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NEWS
November 4, 2012
"When is the best time to buy and plant freesia bulbs?" That was the question that came into our Garden Clinic from Moorpark reader Alan Dorfman. For an answer we turned to Alan Uchida, a third-generation nurseryman at Bellefontaine Nursery , which his family has run in Pasadena since 1939. Uchida's response: Freesia bulbs are actually thick underground stems called corms. They are best planted in the fall. Two types of hybrids, Dutch and Tecolote, are usually sold as single or double flowers in bright red, pink or yellow, as well as white.
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CALIFORNIA | LOCAL
October 28, 2012 | By Cindy Chang, Los Angeles Times
In the nearly two decades since Californians voted to bar undocumented immigrants from utilizing public schools and hospitals, the state's electorate has become increasingly tolerant toward people who are in the country illegally, although it remains tough on border security and enforcement, a new USC Dornsife/ Los Angeles Times poll shows. The shift is partly explained by the growing clout of Latinos, who now make up 20% of California voters. But the attitudes of whites also appear to have changed.
SPORTS
October 21, 2012 | By Mike Bresnahan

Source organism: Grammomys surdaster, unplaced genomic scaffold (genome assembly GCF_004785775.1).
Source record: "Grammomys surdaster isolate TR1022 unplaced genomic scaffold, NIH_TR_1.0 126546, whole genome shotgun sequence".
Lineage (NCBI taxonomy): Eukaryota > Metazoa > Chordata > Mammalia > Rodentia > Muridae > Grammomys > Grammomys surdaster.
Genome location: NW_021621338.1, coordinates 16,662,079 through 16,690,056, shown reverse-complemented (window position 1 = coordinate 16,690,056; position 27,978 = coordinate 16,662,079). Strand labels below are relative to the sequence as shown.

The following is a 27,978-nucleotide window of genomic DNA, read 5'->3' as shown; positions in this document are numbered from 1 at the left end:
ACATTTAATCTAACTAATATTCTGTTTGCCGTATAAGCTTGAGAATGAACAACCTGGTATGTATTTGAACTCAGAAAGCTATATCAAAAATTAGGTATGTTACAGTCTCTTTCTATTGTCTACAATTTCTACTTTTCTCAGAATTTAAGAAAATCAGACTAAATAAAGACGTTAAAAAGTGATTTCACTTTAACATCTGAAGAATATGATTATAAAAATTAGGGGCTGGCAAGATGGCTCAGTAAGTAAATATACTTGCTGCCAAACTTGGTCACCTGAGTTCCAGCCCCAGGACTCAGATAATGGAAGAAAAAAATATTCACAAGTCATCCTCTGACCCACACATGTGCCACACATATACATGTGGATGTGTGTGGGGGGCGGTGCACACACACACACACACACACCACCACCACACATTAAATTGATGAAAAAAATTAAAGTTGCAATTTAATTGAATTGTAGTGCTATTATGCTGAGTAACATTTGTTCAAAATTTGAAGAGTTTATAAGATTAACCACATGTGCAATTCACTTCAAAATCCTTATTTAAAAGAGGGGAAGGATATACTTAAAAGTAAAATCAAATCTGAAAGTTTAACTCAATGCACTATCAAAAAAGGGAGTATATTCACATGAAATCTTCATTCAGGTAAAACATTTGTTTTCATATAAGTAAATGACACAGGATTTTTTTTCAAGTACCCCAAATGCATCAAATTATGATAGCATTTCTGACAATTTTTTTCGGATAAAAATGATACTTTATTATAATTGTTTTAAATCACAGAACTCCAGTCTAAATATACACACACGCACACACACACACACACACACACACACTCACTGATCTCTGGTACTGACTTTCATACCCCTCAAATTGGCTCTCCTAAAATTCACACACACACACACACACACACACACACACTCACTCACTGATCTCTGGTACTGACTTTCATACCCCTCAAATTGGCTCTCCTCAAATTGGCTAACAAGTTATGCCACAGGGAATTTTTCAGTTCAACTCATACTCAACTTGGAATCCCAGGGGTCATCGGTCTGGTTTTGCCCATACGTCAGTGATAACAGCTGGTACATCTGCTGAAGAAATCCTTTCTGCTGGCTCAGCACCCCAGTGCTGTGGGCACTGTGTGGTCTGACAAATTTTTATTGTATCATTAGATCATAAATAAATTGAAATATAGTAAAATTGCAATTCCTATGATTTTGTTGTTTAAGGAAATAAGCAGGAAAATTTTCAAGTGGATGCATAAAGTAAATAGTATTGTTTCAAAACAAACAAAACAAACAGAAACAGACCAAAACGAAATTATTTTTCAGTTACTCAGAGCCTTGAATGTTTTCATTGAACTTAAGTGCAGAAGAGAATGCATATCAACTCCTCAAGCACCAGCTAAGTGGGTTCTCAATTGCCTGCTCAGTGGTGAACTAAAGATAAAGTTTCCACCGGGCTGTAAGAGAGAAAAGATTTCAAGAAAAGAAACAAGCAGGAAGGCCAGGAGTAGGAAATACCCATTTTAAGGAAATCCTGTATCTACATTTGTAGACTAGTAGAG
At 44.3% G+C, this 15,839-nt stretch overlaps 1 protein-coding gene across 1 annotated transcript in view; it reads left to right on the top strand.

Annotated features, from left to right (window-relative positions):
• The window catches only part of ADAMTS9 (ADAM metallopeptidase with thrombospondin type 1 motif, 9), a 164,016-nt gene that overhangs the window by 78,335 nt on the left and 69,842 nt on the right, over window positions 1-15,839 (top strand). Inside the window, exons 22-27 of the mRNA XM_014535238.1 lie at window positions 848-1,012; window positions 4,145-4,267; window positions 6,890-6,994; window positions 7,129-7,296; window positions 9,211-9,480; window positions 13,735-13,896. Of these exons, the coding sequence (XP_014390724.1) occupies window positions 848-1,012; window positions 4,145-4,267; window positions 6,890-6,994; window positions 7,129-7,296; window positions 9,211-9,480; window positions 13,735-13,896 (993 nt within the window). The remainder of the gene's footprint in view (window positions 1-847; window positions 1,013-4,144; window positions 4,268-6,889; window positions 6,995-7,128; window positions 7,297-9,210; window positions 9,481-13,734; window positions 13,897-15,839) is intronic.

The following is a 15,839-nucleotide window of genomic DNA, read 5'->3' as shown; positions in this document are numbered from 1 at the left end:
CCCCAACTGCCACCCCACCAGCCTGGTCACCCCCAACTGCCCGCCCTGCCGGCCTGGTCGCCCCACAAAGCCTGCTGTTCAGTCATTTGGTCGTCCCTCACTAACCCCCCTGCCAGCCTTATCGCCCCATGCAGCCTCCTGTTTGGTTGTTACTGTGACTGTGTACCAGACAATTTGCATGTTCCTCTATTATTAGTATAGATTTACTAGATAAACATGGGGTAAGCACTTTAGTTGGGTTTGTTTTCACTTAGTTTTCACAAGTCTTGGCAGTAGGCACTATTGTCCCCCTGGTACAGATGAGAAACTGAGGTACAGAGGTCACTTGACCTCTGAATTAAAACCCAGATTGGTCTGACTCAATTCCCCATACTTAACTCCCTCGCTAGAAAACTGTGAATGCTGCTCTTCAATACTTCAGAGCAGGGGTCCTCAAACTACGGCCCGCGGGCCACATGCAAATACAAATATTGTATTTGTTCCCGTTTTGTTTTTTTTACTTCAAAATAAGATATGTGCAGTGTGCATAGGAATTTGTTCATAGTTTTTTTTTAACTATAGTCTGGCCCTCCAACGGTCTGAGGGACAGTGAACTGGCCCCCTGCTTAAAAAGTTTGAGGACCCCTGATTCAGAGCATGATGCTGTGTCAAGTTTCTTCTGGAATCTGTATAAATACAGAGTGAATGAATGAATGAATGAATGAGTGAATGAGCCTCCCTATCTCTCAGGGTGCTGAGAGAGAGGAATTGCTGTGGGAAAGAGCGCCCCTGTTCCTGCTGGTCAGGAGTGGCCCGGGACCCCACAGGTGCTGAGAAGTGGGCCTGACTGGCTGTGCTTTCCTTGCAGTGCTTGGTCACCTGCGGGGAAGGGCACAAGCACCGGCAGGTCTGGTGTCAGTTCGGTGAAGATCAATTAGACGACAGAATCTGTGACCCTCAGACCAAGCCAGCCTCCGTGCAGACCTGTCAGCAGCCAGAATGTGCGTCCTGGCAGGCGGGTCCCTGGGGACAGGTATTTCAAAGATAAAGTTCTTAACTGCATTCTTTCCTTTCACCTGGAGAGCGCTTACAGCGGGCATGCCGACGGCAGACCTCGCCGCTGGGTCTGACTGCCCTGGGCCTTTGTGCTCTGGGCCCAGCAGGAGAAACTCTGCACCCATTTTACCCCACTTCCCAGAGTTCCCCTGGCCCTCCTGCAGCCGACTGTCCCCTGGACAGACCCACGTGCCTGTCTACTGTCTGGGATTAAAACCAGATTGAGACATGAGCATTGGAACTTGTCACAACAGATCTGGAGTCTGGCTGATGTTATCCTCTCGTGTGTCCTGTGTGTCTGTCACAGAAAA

Jack Nicholson wasn't in his courtside seat. Denzel Washington, Magic Johnson and Dyan Cannon weren't there, either. They missed the good, the bad and the Dwight. Dwight Howard was mostly solid in his Lakers debut, dominant at times and sprinkling in just enough mistakes to remind everybody he went 197 days without playing a game. Howard had 19 points, 12 rebounds, four blocked shots and five turnovers in almost 33 minutes as the Lakers lost to Sacramento, 99-92, in an exhibition game Sunday night at Staples Center.
OPINION
October 14, 2012 | By David N. Myers
In August 2009, an Israeli academic and political activist by the name of Neve Gordon published an Op-Ed article in the Los Angeles Times in which he reluctantly called for a gradual international boycott against his own nation. Gordon felt that such dramatic action was required to overcome the deep structural inequities between Jews and Arabs in Israeli society and the occupied territories, and to force the government back toward the goal of a two-state solution. Three years later, Gordon's academic home, the Department of Politics and Government of Ben-Gurion University of the Negev, is on the verge of being closed down by the Israeli Council for Higher Education, a highly unusual act in Israel.
CALIFORNIA | LOCAL
October 1, 2012 | By Hector Becerra, Los Angeles Times
In two days, Southern Californians will get to celebrate "Good Wednesday. " This is not a religious event, but a day when the scorching, humid temperatures that have afflicted the region for the better part of two months is expected to break. After near triple-digit heat in downtown Los Angeles, the region will see temperatures in the more tolerable mid-80s, with a deeper migration of sea breezes, said Ryan Kittell, a meteorologist for the National Weather Service in Oxnard. It'll be a break from an August and September that largely flipped the script on a year that had actually been cooler than normal through July.
WORLD